The Times

March 13 2000

Men are new victims says equality chief

The Times

MEN are the new victims of sex discrimination and radical reforms to the equality laws must be made to enable them to achieve the same rights as women, according to the head of the Equal Opportunities Commission.

Julie Mellor, 43, who chairs the EOC, the Government's equality watchdog, said the equality laws, brought in 25 years ago to help women fight discrimination, were failing men, who also wanted a better balance between home and work. Ms Mellor said that British men "work the longest hours and are the most unhappy and stressed out" in Europe.

"Men look at what women have achieved and they would like the same thing - more part-time work, more flexible hours," she said. "But the long-hours culture prevents them even thinking about it."

Ms Mellor called for changes to the Sex Discrimination Act of 1975, which was geared to helping women, in that they could often bring claims of "indirect" discrimination and men could not. "Women can often argue that a policy or practice, say on part-time workers, indirectly discriminates against women because they make up the bulk of part-timers. Men can't argue that."

Men, while often resentful about the tribunal awards made to women for discrimination or sexual harassment, were still reluctant to complain about perceived discrimination. "We don't have them queuing at the door." Yet nearly one in five initial inquiries to the Commission now came from men, often over jobs that had gone to women.

In the 12 months to April 1999, 963 inquiries, or 17 per cent of the total 5,677, were from men. They covered a range of issues, from jobs to pay and pensions.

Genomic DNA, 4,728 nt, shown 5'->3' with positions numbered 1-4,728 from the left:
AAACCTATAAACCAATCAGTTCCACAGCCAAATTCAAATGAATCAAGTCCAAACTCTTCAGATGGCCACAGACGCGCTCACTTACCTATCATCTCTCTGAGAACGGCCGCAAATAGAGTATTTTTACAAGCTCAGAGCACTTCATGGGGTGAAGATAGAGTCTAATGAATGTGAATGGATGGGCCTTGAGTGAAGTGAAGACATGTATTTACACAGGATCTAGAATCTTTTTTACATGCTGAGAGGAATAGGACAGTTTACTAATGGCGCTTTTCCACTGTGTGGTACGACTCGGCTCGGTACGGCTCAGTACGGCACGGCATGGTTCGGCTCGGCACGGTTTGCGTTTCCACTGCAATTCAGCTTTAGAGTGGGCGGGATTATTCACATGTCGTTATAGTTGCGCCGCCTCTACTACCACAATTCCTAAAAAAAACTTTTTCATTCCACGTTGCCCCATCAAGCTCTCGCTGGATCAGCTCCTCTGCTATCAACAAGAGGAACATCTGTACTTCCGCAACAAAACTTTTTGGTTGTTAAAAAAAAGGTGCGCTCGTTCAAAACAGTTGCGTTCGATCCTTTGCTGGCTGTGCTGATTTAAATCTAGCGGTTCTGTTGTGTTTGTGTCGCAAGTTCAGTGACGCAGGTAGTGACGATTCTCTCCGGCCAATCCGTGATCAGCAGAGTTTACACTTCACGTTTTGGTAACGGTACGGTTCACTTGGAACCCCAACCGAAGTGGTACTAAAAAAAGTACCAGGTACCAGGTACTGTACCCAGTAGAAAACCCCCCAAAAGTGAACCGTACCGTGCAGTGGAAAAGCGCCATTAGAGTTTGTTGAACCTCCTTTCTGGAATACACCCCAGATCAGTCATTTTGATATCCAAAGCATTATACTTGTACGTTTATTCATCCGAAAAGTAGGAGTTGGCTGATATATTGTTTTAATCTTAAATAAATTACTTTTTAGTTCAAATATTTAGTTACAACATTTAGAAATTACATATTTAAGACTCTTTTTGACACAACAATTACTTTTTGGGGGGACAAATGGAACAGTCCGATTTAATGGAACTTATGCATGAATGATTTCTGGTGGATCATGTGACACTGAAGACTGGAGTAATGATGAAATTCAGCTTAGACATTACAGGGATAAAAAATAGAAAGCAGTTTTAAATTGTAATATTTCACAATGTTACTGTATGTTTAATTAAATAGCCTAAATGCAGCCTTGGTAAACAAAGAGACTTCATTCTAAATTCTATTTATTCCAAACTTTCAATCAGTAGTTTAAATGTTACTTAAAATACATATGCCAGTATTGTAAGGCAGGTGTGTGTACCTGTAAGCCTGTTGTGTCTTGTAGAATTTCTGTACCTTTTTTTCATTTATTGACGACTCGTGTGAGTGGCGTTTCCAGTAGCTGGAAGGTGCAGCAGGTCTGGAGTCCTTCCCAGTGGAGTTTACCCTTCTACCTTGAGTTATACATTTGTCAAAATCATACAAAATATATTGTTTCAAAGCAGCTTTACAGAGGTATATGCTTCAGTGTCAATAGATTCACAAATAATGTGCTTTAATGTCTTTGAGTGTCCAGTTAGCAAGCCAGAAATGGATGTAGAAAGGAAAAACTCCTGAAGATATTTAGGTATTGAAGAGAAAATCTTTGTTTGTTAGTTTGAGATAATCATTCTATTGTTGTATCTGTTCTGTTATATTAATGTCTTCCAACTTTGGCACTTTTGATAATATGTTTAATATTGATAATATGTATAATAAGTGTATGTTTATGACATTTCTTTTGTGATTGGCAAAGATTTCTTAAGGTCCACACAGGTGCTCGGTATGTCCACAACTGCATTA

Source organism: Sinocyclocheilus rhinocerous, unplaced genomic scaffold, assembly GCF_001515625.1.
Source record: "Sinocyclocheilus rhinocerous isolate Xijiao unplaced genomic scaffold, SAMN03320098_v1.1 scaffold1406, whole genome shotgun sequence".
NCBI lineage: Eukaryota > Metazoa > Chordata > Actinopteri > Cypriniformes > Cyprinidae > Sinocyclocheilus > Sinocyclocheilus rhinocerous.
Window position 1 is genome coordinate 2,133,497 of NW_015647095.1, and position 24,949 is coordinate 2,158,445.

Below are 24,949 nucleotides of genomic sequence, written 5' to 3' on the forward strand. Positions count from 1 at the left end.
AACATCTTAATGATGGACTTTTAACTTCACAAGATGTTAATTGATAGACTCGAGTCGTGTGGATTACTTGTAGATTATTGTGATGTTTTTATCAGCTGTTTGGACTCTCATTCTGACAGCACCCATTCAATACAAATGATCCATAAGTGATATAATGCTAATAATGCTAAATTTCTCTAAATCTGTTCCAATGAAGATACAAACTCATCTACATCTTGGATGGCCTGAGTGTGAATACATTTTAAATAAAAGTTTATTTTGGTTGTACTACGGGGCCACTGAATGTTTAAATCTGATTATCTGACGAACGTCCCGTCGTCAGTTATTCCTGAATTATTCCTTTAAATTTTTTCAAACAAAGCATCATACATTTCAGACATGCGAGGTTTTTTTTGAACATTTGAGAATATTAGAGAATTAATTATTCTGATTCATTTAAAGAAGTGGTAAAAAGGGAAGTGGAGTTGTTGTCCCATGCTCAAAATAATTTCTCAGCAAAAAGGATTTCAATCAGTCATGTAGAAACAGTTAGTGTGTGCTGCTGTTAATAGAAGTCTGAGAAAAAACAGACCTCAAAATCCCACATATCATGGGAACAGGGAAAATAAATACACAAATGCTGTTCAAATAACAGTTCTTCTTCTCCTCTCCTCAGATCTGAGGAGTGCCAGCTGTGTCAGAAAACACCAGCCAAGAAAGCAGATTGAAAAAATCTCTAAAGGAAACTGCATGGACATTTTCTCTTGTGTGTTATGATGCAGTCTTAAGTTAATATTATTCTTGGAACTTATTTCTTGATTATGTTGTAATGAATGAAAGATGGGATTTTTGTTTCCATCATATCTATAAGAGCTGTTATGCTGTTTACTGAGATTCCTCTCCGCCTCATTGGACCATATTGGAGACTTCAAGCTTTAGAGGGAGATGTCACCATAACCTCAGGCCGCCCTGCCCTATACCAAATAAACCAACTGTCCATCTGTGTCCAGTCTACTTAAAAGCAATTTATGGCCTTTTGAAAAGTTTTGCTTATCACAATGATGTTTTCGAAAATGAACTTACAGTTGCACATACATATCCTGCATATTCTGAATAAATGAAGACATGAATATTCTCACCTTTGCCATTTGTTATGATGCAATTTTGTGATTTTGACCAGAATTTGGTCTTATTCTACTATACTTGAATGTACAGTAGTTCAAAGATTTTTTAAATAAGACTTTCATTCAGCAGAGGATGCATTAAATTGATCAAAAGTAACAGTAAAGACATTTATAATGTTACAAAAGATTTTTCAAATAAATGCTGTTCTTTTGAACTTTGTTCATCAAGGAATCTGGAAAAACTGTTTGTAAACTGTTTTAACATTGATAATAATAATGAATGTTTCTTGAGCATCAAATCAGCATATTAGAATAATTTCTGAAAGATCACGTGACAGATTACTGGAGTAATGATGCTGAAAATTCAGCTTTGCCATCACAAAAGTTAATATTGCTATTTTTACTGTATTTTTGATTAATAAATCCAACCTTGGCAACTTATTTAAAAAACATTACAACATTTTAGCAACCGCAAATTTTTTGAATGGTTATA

Alan Lakin, the EOC legal adviser, said: "As men adapt to their role in sharing the responsibilities of caring for children, they are starting to make more inquiries. But it remains harder for them to use the current laws."

In an interview with The Times to coincide with the end of her first year in office, Ms Mellor, a mother of two, also criticised the Government for failing to do more to promote real equality between the sexes. She welcomed initiatives such as its national child care strategy and minimum wage but said that the Government had not considered the importance of men and women's "caring" role in all aspects of its policies.

The Government's draft directive on part-time working would benefit only one in 60,000 workers, she said, because it was so tightly drawn. The proposals were "limited, inconsisent with consisting laws, and contrary to the EU part-time working directive".

The Government needed to remove the definition of "employee" from its directive, and thus include casual and self-employed workers, Ms Mellor said. Unveiling a strategy for the Commission to promote equality between the sexes, she called on the Government to do much more to help both sexes achieve a work-life balance. "We need equality for women and for men - particularly for men, because we won't have real equality until men are able to take on their caring responsibilities."

Women still lagged badly behind in the pay stakes (the gap in average earnings is 20 per cent) but they had made strides, Ms Mellor said. "We have not arrived at any nirvana, but people can see there has been real measurable progress."

Now it was men's turn: "I have always said that the last chapter in the book on feminism should be written by men."

Copyright 2000, Times Newspapers Ltd.